The application of salt on food has done much to buoy up society's tireless march towards progress. Salted meat allowed for preservation of protein, which strengthened pioneers as they crossed vast unexplored distances. And in modern times, salted snack foods allow tireless programmers the sustenance to code the world into the impossibly bright technological future. (Those are my only two examples. Deal with it.)
Humans are wired for salt. It’s one of the basic tastes we can detect—most likely because Na (sodium) in NaCl (sodium chloride, table salt) is integral to the chemical processes that allow us to move and think. Our bodies are very good at regulating sodium: The kidneys do much of this work, and are aided by various organs and hormones that can induce salt cravings when necessary.
For much of the development of our species, our sodium input came from the mineral content of unseasoned plants, and animal meat. Also, maybe, licking rocks. That was enough to get us out of the trees, upright, walking, and hunting. As we eventually began building skyscrapers, cars, video game consoles, espresso machines, and vibrating dildos, we developed an incredible amount of ways to get more sodium into our system.
Salt is very pleasurable and deeply comforting. It makes things taste better. It is important to cuisine around the world.
But have we gone too far?
The Dietary Guidelines Advisory Committee, set up by the U.S. government to revise federal nutrition standards, believes we have gone to far. From the Wall Street Journal:
Among the recommendations: Americans should consume no more than 1,500 milligrams a day of salt. Current guidelines recommend a maximum of 2,300 mg, equivalent to one teaspoon of salt, for the general population, and 1,500 milligrams for at-risk adults, such as those with high blood pressure. The panel recommended 1,500 mg for everyone.
We’ve been hearing for years, from folks like the CDC’s Dr. Thomas Frieden and the AMA, that American’s use (some say abuse) of salt is leading to a crisis of hypertension and heart disease and death and mayhem and the rise of Satan’s minions and OH GOD EVERYBODY PANIC!
Not so fast retorts Dr. David McCarron of UC, Davis. He had this to say about the new guidelines in a recent editorial in Canada’s Financial Post:
Our analysis of the government’s data showed that the range of salt consumption by Americans is not different from that of other societies and that it has not increased over the past 25 years — in sharp contrast to Frieden’s opinion and those of Canadian advocates for lower salt intake. More importantly, the lower limit of this range of intake bears little resemblance to the current U.S. government guidelines.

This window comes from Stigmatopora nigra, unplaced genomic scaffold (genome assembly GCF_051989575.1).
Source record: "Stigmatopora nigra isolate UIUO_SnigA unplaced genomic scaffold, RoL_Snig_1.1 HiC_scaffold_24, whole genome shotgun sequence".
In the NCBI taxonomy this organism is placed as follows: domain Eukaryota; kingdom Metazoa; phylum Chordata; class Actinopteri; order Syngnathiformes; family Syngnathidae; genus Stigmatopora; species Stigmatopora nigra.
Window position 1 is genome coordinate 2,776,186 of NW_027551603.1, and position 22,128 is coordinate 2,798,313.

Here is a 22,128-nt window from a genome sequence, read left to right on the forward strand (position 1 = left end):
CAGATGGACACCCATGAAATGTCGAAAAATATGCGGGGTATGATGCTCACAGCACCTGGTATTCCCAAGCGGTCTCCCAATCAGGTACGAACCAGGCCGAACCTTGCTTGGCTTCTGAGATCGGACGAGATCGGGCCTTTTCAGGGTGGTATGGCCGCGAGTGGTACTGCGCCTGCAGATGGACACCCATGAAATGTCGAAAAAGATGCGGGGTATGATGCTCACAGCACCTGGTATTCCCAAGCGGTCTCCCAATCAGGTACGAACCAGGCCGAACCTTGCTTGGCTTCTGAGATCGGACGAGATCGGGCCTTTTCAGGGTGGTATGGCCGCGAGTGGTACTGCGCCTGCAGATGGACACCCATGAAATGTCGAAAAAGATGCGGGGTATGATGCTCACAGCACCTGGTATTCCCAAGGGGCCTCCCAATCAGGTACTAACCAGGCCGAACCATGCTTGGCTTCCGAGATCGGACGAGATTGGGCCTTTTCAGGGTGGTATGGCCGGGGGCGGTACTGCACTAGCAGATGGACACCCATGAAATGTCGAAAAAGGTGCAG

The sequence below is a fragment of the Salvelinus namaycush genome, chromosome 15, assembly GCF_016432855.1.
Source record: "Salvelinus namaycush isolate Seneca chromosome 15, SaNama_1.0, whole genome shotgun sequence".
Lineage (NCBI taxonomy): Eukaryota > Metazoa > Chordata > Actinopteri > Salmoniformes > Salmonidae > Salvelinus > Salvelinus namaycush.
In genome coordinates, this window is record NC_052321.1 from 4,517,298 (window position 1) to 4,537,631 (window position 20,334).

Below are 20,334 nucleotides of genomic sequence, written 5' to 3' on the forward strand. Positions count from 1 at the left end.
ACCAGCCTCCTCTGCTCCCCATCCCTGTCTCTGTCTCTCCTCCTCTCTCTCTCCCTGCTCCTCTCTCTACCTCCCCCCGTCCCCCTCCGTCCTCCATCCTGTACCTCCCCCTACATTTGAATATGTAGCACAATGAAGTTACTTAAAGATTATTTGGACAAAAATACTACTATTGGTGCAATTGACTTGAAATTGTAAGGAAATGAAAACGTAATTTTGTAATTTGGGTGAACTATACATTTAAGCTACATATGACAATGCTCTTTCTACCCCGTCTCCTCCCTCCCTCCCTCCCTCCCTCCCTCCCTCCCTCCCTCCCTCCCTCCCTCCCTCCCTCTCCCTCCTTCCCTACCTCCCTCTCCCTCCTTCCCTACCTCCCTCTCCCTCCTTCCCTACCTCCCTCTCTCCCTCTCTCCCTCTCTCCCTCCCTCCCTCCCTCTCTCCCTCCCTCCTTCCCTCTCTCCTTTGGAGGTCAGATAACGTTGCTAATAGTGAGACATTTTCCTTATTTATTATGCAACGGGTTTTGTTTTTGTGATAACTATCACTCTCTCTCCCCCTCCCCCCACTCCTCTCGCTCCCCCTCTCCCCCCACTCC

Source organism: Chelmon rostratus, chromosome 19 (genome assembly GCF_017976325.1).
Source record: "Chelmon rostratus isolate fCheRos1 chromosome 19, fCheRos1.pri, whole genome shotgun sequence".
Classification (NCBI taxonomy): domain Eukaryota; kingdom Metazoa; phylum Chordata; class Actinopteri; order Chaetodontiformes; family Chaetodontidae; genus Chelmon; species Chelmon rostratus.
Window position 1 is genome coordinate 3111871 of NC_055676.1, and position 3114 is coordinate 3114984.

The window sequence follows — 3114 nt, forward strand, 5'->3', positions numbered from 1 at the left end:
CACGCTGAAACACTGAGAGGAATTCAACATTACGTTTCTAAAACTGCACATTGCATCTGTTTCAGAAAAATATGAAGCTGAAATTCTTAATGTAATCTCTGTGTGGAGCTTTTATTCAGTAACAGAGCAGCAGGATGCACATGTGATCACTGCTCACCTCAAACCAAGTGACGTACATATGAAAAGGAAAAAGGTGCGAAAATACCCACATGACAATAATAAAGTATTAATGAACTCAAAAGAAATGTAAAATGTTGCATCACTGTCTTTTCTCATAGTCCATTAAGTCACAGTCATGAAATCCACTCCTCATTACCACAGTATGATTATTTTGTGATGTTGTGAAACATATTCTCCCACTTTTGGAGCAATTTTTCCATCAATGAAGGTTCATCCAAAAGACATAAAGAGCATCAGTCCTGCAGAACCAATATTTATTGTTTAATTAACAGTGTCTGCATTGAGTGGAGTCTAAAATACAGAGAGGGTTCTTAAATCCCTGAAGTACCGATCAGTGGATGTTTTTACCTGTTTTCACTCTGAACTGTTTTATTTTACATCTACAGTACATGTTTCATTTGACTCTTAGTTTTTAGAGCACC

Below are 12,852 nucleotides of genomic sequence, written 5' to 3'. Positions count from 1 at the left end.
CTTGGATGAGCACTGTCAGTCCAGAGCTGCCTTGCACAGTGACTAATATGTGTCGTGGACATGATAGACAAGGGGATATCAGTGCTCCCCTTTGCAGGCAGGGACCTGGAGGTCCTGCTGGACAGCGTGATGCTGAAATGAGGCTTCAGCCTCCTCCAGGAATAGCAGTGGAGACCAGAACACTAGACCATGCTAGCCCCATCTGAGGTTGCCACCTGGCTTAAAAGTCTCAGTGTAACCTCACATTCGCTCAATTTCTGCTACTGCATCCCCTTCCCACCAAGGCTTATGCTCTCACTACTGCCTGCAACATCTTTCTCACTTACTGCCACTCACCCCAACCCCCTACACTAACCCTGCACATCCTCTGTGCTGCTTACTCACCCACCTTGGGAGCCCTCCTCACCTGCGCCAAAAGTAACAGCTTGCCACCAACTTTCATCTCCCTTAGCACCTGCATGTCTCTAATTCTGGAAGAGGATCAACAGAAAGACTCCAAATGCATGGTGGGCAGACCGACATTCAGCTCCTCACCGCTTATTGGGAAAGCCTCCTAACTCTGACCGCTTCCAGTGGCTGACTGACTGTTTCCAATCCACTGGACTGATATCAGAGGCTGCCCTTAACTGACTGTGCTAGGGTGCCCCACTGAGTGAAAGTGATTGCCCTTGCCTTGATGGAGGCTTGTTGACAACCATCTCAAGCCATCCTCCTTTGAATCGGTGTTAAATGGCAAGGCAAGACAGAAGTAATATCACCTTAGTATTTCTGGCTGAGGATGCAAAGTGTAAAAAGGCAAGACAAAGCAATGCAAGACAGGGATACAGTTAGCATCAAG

Say what? McCarron suggests there are plenty of scientific studies which point to the fact current salt consumption isn’t harming American health outcomes, and mandatory decreases in sodium intake could actually harm people. Of course, such an opinion isn’t surprising coming from “a consultant for the food industry.”
Around and around it goes. Same as it ever was. We legislate to the stupidest and most vulnerable in our society, and the industries profiting from (often willful) ignorance and complacency push back.
The answers here seem fairly obvious to me. I do not believe our poor health outcomes are related specifically to salt. Rather, the diseases new regulations are being put in place to combat are a result of America’s dependence on processed food and all of the shit that goes into it.
We should be cooking our own fresh food, salting to taste, and being more physically active before and after we stuff our faces. Yes, that’s very easy to say, but it’s harder to get up the gumption to get into the kitchen, or out into the world from some exercise.
The fact is, I want to have a choice to go down to the store and buy a salty box of snack crackers I can eat while vegetating my way through a three hour "Weeds" marathon. I should, in fact, be able to make that choice. I do not want the government making my convenience food taste any more like ass than it already does.
Still, all things in moderation. Salt isn’t the enemy… Laziness is. Unfortunately, until there is a cure for the convenience-sickness plaguing our nation, the Government will continue to legislate our food into a bland mass.
Me? I’ll be in the kitchen with my tiny jar of truffle salt, gleefully seasoning, maybe even over-salting my food. Happily, the feds have no jurisdiction over my stove. They can have my salt shaker when they pry it from my cold, dead hands!
Pass the salt, Blogtownies.